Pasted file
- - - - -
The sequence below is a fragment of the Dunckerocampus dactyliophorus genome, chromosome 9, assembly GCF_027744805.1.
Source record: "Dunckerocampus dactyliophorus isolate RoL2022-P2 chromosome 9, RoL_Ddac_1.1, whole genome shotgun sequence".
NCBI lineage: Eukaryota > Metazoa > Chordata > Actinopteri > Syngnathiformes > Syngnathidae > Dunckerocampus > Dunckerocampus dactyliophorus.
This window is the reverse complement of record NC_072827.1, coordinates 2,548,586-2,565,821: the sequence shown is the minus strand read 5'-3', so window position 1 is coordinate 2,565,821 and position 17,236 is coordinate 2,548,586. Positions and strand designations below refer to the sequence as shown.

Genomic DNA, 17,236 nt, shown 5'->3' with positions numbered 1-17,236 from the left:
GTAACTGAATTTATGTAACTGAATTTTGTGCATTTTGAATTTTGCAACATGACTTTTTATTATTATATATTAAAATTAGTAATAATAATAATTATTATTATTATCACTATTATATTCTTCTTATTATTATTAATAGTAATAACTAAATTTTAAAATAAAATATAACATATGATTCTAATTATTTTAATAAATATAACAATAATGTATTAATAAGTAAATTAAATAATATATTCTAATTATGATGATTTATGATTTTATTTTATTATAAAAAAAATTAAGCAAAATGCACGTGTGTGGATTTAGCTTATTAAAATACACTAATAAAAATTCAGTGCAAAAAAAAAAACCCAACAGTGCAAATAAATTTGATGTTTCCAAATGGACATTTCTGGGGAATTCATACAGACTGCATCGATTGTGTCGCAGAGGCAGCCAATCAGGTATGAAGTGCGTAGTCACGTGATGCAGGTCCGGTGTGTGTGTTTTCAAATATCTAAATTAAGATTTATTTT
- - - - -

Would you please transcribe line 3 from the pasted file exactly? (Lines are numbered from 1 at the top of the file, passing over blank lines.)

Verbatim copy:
NCBI lineage: Eukaryota > Metazoa > Chordata > Actinopteri > Syngnathiformes > Syngnathidae > Dunckerocampus > Dunckerocampus dactyliophorus.